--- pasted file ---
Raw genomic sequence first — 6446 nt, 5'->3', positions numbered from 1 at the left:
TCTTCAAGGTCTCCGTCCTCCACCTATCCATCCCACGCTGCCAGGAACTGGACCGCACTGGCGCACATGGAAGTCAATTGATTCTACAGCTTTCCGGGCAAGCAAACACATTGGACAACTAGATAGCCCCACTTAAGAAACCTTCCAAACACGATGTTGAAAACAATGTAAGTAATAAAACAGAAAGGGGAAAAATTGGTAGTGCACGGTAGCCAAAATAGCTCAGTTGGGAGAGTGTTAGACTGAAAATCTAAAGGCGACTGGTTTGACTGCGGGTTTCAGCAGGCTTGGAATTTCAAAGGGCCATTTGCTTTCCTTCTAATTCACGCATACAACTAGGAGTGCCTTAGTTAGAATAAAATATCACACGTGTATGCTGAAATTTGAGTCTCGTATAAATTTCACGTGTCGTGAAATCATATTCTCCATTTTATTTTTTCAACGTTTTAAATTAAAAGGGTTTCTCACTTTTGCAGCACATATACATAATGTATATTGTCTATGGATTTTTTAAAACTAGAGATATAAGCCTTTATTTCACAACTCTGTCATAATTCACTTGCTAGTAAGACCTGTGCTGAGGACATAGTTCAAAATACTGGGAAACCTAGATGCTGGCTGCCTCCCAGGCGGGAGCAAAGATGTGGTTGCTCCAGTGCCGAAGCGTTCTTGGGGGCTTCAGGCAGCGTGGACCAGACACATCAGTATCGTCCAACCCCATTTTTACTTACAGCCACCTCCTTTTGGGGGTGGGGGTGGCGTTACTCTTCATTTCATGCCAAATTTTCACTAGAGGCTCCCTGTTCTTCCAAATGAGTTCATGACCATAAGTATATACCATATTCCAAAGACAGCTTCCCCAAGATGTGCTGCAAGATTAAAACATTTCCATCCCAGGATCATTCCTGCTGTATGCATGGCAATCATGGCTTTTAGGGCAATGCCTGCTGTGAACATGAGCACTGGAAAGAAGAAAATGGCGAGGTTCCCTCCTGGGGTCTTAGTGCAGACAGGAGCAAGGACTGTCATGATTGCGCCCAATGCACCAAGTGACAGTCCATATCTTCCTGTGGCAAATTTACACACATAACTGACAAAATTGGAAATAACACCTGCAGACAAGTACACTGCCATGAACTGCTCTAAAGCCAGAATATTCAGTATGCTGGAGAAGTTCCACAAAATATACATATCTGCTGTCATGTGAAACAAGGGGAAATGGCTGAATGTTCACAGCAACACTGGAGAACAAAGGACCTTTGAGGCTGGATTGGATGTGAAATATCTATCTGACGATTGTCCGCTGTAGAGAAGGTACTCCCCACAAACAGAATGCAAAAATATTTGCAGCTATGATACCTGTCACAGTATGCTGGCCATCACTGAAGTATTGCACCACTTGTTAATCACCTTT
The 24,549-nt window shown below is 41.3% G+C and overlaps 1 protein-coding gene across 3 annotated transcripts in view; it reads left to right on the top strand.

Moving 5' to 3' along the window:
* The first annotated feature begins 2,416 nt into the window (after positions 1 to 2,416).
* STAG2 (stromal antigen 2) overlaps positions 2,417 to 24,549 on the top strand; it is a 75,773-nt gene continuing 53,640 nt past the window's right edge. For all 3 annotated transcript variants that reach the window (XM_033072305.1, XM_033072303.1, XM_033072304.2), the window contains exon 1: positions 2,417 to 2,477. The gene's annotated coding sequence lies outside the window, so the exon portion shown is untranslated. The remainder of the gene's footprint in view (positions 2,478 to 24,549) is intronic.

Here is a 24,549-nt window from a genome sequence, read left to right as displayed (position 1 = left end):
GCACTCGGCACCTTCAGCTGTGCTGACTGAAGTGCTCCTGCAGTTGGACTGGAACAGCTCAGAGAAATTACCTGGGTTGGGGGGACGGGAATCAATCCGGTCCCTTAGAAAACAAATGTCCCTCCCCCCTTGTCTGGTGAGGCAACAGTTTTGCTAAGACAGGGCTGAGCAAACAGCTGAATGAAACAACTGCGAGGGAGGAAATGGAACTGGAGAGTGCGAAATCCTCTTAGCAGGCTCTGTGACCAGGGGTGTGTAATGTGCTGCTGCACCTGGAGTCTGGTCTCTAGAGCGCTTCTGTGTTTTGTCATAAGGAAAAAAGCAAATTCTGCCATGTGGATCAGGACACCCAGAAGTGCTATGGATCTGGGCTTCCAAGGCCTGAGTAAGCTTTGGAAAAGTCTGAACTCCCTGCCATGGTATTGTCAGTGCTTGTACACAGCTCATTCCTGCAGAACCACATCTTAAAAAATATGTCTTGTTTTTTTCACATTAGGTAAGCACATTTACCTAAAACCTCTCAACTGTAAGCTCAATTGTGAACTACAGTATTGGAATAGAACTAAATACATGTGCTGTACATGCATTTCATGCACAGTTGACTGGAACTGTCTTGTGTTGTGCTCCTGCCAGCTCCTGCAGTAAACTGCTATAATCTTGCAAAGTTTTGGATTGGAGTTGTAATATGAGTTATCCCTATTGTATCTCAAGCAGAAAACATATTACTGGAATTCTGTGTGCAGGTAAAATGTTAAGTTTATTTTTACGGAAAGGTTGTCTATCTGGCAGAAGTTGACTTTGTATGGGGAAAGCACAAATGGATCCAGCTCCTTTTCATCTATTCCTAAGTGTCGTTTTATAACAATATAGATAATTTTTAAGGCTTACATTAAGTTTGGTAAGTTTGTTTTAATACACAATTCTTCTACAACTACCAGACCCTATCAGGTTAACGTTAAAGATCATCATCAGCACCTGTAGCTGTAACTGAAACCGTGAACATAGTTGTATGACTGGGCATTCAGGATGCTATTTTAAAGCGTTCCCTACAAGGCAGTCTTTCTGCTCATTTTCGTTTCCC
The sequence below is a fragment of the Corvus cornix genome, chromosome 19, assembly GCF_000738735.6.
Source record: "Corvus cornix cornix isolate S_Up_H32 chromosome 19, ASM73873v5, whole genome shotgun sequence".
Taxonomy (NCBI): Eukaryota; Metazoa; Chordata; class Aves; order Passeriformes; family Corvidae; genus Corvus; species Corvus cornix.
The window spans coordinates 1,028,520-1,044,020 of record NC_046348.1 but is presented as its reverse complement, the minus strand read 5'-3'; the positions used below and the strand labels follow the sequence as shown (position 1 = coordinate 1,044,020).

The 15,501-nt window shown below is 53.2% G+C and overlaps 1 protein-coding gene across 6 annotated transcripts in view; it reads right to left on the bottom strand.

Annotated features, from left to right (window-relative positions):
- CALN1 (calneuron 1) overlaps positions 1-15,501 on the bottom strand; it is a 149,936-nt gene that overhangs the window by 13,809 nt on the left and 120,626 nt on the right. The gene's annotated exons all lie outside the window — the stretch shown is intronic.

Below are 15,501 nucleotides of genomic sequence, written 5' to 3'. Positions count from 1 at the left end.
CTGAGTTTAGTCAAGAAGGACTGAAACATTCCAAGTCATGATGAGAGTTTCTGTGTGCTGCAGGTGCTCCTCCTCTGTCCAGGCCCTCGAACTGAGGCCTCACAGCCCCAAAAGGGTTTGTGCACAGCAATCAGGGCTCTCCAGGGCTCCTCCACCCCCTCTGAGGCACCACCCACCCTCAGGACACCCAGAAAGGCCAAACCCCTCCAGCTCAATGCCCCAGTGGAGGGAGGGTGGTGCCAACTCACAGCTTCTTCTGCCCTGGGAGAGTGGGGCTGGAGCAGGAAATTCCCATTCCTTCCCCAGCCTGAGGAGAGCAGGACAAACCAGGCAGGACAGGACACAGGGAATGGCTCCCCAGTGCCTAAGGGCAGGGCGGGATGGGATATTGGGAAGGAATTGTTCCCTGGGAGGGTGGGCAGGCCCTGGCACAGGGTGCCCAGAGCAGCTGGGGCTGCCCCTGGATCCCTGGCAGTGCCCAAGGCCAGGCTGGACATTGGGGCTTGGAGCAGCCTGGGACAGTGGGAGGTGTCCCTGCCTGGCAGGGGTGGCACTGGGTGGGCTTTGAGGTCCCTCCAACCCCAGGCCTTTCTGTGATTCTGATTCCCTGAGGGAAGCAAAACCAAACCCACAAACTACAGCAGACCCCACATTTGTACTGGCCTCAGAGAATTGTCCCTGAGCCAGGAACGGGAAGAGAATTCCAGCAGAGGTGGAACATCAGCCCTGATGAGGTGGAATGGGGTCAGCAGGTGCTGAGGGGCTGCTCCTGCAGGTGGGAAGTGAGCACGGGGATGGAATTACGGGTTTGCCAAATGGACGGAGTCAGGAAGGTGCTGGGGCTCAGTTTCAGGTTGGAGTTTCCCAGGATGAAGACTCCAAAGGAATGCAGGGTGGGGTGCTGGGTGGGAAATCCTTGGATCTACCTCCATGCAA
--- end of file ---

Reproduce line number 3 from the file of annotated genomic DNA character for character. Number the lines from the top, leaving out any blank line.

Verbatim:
The 24,549-nt window shown below is 41.3% G+C and overlaps 1 protein-coding gene across 3 annotated transcripts in view; it reads left to right on the top strand.